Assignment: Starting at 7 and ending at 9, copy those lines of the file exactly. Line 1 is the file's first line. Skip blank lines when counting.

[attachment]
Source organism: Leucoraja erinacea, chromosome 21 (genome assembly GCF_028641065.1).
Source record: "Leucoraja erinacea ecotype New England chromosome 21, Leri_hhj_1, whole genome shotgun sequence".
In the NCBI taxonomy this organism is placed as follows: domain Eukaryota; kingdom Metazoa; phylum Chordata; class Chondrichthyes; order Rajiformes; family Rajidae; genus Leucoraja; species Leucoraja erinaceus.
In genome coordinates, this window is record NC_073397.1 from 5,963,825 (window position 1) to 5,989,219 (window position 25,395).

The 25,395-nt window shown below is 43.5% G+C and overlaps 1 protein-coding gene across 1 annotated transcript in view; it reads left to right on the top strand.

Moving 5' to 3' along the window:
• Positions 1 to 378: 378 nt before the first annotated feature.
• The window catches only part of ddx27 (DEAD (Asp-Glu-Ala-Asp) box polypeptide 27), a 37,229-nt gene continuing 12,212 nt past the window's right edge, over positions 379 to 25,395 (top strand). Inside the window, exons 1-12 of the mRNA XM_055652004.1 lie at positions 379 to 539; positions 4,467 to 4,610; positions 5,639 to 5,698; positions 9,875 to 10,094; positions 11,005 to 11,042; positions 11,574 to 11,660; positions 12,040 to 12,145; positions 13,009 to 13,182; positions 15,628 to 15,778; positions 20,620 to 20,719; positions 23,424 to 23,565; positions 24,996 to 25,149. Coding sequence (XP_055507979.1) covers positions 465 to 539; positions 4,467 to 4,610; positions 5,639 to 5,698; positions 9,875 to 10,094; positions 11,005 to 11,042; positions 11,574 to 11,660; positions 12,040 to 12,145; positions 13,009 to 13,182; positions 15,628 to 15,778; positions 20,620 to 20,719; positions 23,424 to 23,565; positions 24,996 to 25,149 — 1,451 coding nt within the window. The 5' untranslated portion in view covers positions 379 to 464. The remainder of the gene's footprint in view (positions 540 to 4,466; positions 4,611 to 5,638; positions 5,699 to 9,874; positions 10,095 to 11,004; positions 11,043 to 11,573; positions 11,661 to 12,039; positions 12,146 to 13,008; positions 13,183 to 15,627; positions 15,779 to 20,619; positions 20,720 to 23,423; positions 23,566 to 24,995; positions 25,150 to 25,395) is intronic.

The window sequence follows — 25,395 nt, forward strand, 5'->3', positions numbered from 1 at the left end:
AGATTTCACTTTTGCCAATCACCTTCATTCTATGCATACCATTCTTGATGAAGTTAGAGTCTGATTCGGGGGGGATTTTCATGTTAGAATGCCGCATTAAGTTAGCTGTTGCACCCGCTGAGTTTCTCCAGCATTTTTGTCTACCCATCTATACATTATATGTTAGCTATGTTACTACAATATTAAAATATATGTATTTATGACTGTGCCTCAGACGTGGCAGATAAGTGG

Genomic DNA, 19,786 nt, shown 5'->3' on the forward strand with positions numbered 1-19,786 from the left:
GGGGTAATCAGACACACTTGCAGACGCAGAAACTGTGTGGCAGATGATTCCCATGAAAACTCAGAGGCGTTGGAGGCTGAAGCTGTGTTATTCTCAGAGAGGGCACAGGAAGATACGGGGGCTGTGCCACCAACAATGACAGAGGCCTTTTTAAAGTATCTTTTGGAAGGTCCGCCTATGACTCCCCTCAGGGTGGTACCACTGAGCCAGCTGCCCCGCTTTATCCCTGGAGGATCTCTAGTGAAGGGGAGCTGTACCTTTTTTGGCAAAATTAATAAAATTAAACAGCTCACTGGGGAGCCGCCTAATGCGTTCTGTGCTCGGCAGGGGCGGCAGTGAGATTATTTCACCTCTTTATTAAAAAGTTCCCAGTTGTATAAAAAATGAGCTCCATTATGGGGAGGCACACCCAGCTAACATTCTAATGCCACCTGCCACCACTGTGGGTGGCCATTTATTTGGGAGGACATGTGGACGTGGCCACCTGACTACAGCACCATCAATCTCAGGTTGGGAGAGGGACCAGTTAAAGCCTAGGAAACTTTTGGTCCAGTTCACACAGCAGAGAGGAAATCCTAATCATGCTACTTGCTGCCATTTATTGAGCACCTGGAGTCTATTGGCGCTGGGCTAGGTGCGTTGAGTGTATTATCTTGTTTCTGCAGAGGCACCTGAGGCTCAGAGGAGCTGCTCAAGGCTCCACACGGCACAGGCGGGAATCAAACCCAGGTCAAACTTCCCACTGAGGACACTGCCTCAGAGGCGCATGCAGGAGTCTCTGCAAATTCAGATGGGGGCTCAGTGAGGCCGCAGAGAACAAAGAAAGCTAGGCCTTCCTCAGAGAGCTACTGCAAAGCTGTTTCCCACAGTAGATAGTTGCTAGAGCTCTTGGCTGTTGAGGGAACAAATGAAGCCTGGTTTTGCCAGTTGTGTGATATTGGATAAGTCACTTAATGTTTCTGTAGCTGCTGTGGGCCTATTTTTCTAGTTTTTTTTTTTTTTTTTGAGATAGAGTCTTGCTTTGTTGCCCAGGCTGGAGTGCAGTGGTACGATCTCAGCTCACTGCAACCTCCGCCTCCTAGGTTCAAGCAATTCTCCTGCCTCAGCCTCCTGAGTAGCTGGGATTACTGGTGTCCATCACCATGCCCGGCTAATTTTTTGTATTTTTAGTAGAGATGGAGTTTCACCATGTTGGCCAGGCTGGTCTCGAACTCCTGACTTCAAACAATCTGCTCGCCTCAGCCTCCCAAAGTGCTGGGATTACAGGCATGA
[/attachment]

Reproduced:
• Positions 1 to 378: 378 nt before the first annotated feature.
• The window catches only part of ddx27 (DEAD (Asp-Glu-Ala-Asp) box polypeptide 27), a 37,229-nt gene continuing 12,212 nt past the window's right edge, over positions 379 to 25,395 (top strand). Inside the window, exons 1-12 of the mRNA XM_055652004.1 lie at positions 379 to 539; positions 4,467 to 4,610; positions 5,639 to 5,698; positions 9,875 to 10,094; positions 11,005 to 11,042; positions 11,574 to 11,660; positions 12,040 to 12,145; positions 13,009 to 13,182; positions 15,628 to 15,778; positions 20,620 to 20,719; positions 23,424 to 23,565; positions 24,996 to 25,149. Coding sequence (XP_055507979.1) covers positions 465 to 539; positions 4,467 to 4,610; positions 5,639 to 5,698; positions 9,875 to 10,094; positions 11,005 to 11,042; positions 11,574 to 11,660; positions 12,040 to 12,145; positions 13,009 to 13,182; positions 15,628 to 15,778; positions 20,620 to 20,719; positions 23,424 to 23,565; positions 24,996 to 25,149 — 1,451 coding nt within the window. The 5' untranslated portion in view covers positions 379 to 464. The remainder of the gene's footprint in view (positions 540 to 4,466; positions 4,611 to 5,638; positions 5,699 to 9,874; positions 10,095 to 11,004; positions 11,043 to 11,573; positions 11,661 to 12,039; positions 12,146 to 13,008; positions 13,183 to 15,627; positions 15,779 to 20,619; positions 20,720 to 23,423; positions 23,566 to 24,995; positions 25,150 to 25,395) is intronic.

The window sequence follows — 25,395 nt, forward strand, 5'->3', positions numbered from 1 at the left end: